How To Get Off The Hot Rate Ferris Wheel
I recently spoke at the DCI Annual Users Conference and the ABA Bank Marketing Conference about, among other things, how bankers can get off the the “hot rate” kick. I can think of no reason why a bank would claim the mantel of brand leadership if they must routinely price up deposits or reduce loan yields or structures to get new customers.
Here were their answers.
How to Get Off the Hot Rate Ferris Wheel
Specialize/Niche– Given by a Midwest banker, the thought process goes that if you’re a really good ag lender and understand the needs of the customer and issues facing them, the customer will not put their loan up to multiple bids and dump you for an eighth. Same goes for other niches such as business transition loans, trucking, oil/gas exploration, etc.
Speed to Close– Given by another Midwest bank CEO, the thought process goes that there is less price sensitivity if you can get to the closing table faster than competitors with as few pain points as possible.
Deep relationships– I suppose this bank marketer used the word deep to emphasize relationships when oftentimes bankers use “relationships” as something they have, yet must be best price to get the business. In other words, they really don’t have “deep relationships.” The cynic in me thinks instead of deep relationships, this should be actual relationships. But I go with what the banker gave me.
Ideas From My Presentation
Reward Loyalty– Rather than paying the best rates to non-customers to entice them to become customers and then make up the profit difference from your existing customers, why not reward your existing customers to entice them to increase their balances with you? Some do this in terms of special dividends to core deposit customers at the end of the year if the year has been a good one.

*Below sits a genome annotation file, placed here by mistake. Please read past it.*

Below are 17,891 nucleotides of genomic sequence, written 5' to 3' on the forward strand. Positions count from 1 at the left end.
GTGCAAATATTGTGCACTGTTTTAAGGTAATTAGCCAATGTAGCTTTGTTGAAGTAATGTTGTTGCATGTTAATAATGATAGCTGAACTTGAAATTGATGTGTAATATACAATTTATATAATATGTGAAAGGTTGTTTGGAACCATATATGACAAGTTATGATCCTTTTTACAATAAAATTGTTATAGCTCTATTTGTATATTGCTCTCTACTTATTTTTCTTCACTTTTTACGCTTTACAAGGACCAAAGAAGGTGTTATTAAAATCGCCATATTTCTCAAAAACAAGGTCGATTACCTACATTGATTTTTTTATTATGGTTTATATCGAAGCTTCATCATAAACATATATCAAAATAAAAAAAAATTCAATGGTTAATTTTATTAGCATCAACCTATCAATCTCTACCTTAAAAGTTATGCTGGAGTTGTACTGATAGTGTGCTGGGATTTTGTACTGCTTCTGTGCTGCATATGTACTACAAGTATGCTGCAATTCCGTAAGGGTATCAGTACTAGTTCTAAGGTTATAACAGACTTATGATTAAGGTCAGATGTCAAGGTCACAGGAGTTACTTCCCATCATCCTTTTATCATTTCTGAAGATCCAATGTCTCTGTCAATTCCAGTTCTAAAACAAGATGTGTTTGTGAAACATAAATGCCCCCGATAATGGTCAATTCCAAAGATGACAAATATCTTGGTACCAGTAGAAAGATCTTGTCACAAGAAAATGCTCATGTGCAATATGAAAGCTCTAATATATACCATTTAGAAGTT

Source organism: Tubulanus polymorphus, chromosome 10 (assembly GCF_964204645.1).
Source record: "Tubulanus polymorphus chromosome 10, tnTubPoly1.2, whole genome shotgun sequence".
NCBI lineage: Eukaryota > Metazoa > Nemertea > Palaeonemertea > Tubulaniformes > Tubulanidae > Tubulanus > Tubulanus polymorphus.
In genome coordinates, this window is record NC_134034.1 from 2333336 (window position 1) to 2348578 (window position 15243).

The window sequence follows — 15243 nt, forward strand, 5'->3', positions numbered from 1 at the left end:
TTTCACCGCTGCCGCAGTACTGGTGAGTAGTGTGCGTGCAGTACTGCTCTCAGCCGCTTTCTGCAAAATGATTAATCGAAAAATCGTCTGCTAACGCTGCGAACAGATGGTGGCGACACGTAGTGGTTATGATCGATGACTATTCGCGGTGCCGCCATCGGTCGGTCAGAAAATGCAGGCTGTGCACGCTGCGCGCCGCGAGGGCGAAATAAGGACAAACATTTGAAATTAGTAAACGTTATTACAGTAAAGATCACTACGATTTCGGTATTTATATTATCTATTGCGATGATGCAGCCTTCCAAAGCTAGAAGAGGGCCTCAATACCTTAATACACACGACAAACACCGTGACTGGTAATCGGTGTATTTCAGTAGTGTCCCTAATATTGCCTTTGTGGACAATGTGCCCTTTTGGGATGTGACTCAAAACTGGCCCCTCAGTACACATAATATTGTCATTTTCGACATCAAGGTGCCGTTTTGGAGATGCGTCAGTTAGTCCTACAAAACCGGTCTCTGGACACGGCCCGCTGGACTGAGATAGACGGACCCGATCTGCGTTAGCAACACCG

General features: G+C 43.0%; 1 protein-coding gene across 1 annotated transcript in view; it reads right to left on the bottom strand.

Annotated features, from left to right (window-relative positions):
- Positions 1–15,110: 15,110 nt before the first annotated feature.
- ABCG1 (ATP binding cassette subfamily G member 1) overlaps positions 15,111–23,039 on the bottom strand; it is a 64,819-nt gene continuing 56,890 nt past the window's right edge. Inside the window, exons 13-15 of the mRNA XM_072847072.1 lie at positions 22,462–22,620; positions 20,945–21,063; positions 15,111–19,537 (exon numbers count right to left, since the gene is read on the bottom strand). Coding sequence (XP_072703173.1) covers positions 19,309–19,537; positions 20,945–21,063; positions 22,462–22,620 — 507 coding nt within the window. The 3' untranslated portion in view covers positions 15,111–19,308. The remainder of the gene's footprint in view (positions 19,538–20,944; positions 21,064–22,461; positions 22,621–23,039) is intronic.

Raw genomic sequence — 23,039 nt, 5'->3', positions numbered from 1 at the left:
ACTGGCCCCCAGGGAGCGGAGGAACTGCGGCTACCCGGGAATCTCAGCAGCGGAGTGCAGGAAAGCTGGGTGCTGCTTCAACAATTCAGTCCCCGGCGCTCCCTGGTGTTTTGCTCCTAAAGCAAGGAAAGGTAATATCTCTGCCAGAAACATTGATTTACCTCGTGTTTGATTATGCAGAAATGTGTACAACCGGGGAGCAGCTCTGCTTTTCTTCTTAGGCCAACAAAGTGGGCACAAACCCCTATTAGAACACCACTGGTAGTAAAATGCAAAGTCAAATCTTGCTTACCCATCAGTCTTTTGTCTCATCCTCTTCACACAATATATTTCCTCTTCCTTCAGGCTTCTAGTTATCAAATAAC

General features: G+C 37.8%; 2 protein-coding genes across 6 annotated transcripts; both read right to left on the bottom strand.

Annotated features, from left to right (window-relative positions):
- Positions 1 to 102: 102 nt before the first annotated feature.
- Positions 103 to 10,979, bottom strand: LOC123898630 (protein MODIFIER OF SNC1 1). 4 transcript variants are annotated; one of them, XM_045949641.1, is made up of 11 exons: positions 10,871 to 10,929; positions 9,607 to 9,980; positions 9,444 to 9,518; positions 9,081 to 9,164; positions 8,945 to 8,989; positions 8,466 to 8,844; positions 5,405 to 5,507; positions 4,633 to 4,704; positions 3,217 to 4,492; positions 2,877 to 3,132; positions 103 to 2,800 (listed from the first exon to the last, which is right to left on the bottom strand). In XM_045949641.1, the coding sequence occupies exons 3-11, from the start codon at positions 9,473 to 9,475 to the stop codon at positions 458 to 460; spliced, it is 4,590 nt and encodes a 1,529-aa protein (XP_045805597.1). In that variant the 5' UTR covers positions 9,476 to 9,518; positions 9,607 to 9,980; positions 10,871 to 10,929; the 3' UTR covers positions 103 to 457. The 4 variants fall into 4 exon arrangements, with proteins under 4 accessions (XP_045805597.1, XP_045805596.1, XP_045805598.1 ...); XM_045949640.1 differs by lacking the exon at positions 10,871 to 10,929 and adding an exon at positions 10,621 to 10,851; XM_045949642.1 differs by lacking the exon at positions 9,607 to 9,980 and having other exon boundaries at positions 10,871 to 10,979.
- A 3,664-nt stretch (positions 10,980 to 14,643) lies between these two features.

Flash Sale to Core Depositors– Along the same lines, give your customers more reasons to bank with you and tell their network to bank with you. Have occasional “blue light specials” to existing core customers as a benefit for their doing business with your bank.
Build relationships– Same as the Deep Relationships above. It’s harder to dump your bank for minor rate variations if the customer has an actual relationship with one or more (preferable) of your bankers.
Don’t screw your customers– Why torment loyal customers with a 7-month CD promo only to drop it to the lower 6 month rate when it matures because you know 70% of takers will be asleep at the switch. How does that build trust?
Store of Value Vs. Accumulation Accounts– A customer isn’t normally 100% price sensitive on all of their accounts. They may be on IRA CD’s or their emergency fund account, where they at least will want to cover inflation. But they may not be in their operating account or some special purpose savings accounts where they want the FDIC insurance and efficient transaction processing. Know the difference per customer.
Empower bankers on pricing– This is relating to the Store of Value idea above. It would be very difficult to know institutionally that a particular customer views a particular account as a store of value versus accumulation account. But it would be easier for the banker with the relationship. This implies you allow them to have pricing flexibility, within guardrails of course.
Be part of customers’ personal brands– “I gotta have my Starbucks!” “My broker is EF Hutton, and EF Hutton says…” “I’m a member of Lancaster Country Club.” If you’re brand is worth bragging about to burnish the personal brand of your customers, you don’t have to be the best price in town. In fact, being the best price in town might diminish your brand. Like Starbucks going into turnpike rest areas.
Any more ideas on how to get off the hot rate Ferris Wheel?
And please consider reading the book: Squared Away-How Can Bankers Succeed as Economic First Responders.
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